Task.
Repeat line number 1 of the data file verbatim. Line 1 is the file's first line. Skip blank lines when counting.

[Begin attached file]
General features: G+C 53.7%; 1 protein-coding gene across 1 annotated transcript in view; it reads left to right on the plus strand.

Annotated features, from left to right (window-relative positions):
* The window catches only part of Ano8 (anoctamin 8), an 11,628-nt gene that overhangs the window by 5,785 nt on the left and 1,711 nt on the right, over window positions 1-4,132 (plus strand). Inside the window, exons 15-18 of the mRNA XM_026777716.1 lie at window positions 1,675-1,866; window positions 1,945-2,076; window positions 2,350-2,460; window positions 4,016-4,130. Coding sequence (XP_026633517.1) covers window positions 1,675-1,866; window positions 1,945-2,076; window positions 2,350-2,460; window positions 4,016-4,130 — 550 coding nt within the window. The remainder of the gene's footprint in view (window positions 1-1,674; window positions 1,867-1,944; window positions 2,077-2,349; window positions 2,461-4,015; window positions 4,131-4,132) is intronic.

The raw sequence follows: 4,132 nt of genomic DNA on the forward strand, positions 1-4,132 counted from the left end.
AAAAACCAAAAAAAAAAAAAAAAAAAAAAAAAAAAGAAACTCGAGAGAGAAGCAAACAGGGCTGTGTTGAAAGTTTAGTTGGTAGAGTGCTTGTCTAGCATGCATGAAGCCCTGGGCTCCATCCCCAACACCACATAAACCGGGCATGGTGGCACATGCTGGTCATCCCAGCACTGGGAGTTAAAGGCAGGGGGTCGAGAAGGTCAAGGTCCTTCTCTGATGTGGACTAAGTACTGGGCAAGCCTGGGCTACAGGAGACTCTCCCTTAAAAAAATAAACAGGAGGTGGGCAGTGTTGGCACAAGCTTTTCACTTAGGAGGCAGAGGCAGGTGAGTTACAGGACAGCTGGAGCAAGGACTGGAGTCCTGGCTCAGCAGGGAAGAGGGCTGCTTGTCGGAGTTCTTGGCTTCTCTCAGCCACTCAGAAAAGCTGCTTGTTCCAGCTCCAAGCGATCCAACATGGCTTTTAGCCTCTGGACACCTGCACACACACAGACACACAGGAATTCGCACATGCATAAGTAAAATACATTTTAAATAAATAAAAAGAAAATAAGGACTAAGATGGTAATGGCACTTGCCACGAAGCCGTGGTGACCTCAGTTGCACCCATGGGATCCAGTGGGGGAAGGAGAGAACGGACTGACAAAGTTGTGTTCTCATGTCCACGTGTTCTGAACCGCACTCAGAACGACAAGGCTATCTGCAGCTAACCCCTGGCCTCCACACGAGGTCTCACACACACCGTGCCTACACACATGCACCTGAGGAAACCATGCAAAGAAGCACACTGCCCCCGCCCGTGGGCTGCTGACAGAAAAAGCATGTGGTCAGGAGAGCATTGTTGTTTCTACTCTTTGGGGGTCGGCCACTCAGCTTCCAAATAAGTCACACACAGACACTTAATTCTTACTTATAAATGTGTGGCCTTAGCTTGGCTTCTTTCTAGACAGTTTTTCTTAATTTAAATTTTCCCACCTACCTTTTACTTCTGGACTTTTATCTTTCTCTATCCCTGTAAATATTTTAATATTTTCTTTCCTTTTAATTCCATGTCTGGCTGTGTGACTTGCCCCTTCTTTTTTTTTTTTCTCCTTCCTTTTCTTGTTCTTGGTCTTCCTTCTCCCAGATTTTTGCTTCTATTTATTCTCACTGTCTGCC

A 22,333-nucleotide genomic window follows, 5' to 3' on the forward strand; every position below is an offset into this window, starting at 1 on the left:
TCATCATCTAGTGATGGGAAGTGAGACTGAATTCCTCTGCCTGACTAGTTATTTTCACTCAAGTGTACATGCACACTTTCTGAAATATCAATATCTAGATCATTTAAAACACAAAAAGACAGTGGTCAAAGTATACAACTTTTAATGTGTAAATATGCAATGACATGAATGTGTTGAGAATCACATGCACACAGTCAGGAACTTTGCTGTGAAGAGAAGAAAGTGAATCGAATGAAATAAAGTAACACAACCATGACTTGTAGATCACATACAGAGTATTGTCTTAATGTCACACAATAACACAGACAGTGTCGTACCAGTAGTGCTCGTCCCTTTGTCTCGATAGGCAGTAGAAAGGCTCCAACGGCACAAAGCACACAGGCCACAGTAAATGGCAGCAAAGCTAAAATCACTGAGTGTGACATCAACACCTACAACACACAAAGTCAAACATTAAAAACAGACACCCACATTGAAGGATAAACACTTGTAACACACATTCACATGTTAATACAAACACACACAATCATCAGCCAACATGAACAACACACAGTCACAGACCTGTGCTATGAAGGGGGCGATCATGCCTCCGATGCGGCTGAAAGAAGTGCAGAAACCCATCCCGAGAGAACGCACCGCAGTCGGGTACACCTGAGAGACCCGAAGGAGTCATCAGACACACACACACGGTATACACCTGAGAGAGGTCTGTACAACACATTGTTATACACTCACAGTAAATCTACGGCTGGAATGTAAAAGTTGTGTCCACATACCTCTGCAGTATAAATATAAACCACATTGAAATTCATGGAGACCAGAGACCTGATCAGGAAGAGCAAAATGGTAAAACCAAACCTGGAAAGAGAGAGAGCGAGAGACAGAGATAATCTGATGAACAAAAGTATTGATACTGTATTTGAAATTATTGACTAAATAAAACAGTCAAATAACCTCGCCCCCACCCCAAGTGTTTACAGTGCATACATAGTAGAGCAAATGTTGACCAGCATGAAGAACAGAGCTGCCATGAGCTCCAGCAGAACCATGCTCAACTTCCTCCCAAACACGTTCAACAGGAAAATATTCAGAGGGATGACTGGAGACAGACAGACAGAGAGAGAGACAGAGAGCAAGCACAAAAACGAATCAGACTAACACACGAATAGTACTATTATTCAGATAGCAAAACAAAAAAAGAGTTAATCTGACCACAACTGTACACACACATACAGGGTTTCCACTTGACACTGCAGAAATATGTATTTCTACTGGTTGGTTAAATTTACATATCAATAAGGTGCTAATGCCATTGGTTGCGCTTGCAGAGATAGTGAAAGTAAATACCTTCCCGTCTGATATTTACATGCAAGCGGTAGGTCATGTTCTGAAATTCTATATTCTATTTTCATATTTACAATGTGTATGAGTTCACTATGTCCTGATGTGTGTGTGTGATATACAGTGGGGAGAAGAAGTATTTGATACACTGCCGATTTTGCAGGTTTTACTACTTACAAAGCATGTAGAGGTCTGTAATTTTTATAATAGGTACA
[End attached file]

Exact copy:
General features: G+C 53.7%; 1 protein-coding gene across 1 annotated transcript in view; it reads left to right on the plus strand.